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Translators’ Dilemmas and Entering ‘South Asian Literature’

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Ever since Hangwoman, my translation of K R Meera’s modern epic in Malayalam, Aarachaar was published, I have been repeatedly asked whether I edited it to ‘shape’. The question sometimes irritated me, because it was posed as if I had carried out the intellectual equivalent of cosmetic surgery on that fine work.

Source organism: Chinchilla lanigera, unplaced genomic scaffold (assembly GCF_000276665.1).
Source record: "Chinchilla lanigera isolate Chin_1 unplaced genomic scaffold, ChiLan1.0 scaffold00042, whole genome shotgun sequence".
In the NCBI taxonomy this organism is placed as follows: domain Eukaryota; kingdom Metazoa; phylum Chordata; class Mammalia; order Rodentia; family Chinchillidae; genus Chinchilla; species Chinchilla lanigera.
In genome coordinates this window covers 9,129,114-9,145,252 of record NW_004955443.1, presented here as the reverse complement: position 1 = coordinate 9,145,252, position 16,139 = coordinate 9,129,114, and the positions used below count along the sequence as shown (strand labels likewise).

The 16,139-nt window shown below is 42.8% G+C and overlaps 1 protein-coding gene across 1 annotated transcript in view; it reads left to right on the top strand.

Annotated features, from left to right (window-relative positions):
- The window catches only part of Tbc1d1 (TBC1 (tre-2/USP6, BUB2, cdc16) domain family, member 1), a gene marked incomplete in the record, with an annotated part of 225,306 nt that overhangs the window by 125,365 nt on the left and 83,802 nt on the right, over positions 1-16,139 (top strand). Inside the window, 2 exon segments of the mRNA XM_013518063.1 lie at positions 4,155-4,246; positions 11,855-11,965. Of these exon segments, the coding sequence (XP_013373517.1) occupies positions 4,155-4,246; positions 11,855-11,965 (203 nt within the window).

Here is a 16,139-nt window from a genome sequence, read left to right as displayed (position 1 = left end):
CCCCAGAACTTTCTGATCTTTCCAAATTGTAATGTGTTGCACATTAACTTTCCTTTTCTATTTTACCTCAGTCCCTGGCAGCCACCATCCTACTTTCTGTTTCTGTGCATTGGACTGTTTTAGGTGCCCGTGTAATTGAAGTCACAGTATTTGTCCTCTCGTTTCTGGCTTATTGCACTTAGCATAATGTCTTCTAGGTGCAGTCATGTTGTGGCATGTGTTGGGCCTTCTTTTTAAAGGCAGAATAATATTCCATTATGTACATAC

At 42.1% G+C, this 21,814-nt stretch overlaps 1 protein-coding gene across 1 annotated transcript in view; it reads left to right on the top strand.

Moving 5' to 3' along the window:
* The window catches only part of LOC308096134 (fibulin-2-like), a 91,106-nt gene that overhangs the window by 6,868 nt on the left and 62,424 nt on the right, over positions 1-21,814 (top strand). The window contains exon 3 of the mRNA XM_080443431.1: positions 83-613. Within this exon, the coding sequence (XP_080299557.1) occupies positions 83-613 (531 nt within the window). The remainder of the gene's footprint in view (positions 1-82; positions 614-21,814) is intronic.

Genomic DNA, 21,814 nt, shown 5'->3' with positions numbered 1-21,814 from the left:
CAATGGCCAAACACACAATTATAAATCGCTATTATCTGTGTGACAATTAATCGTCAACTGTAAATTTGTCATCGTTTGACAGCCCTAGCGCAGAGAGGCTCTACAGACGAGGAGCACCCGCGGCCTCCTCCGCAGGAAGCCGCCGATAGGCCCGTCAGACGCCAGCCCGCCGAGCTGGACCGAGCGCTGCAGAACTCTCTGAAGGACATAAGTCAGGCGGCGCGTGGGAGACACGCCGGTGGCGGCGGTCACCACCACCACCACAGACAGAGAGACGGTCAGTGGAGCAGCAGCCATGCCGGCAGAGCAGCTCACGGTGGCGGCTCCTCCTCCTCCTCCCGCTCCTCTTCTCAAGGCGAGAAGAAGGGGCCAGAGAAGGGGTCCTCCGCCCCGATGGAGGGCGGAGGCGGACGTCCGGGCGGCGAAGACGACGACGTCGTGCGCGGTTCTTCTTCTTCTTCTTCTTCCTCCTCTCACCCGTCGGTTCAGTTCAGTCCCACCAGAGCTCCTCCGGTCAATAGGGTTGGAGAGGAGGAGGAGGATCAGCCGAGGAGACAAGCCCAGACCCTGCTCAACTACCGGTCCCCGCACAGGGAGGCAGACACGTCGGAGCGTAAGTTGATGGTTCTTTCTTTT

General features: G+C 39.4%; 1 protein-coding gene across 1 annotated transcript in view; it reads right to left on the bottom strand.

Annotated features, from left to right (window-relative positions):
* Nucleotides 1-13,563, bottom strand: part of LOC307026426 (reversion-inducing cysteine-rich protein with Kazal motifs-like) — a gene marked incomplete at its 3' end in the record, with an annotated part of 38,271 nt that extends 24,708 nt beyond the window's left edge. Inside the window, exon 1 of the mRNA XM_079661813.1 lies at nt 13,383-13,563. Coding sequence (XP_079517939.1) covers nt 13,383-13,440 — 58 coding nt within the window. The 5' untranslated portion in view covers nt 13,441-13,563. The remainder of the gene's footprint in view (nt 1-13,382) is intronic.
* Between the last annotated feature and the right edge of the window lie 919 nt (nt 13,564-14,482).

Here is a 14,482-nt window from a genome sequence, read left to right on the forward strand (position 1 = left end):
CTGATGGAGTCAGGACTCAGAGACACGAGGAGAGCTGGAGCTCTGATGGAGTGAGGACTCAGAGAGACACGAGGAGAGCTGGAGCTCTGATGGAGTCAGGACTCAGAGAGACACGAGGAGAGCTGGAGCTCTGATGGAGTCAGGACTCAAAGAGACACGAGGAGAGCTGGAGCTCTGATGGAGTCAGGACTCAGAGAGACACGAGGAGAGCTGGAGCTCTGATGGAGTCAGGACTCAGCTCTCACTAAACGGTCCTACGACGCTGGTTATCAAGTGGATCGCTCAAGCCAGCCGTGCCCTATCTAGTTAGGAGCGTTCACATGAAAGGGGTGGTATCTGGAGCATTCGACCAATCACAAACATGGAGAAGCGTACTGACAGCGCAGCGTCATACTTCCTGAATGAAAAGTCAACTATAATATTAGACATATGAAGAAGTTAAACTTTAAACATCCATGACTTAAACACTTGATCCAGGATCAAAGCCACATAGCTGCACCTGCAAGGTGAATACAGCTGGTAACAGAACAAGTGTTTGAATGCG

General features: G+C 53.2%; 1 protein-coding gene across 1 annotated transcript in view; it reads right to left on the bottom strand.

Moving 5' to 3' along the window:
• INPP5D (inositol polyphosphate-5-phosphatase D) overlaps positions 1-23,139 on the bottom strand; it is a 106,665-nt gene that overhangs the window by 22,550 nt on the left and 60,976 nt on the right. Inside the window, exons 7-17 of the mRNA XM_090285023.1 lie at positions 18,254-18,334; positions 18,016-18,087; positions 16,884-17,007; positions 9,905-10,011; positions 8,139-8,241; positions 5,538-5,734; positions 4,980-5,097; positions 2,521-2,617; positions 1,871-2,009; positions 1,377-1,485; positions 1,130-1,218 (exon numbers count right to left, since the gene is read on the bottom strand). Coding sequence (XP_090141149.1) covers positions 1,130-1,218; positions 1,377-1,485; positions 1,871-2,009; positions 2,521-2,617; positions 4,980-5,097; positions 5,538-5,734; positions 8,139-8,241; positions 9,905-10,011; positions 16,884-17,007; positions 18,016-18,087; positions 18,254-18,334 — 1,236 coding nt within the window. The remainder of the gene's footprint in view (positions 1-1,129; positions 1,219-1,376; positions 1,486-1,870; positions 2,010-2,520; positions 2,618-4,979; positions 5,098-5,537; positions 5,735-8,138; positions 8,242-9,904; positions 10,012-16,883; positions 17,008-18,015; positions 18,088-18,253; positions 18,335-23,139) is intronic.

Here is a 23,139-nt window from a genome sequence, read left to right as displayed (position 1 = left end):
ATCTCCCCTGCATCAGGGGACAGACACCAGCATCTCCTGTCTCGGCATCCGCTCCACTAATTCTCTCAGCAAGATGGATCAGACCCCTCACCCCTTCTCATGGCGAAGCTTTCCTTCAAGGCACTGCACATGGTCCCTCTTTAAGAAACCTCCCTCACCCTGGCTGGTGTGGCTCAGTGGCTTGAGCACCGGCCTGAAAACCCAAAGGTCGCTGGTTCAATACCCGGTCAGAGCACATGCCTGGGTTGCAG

I struggled to communicate the subtlety of the editing that translation demands. One is always conscious of the fact that the readership of an English translation is qualitatively different from that of the original Malayalam text, but editing in the process of translation is not primarily aimed at making the text palatable to the former. Much more significant is the fact that what may need a whole sentence in the source language can perhaps be conveyed in a word in the target language or vice-versa. And, more importantly perhaps, any translation is hugely dependent on the translator’s reading of the text. The translator is constantly faced with the problem of how to interpret – is a certain word or phrase or sentence a simple description, or a complex one, or perhaps a metaphor or a simile? Editing rests quite decisively on such micro-decisions.

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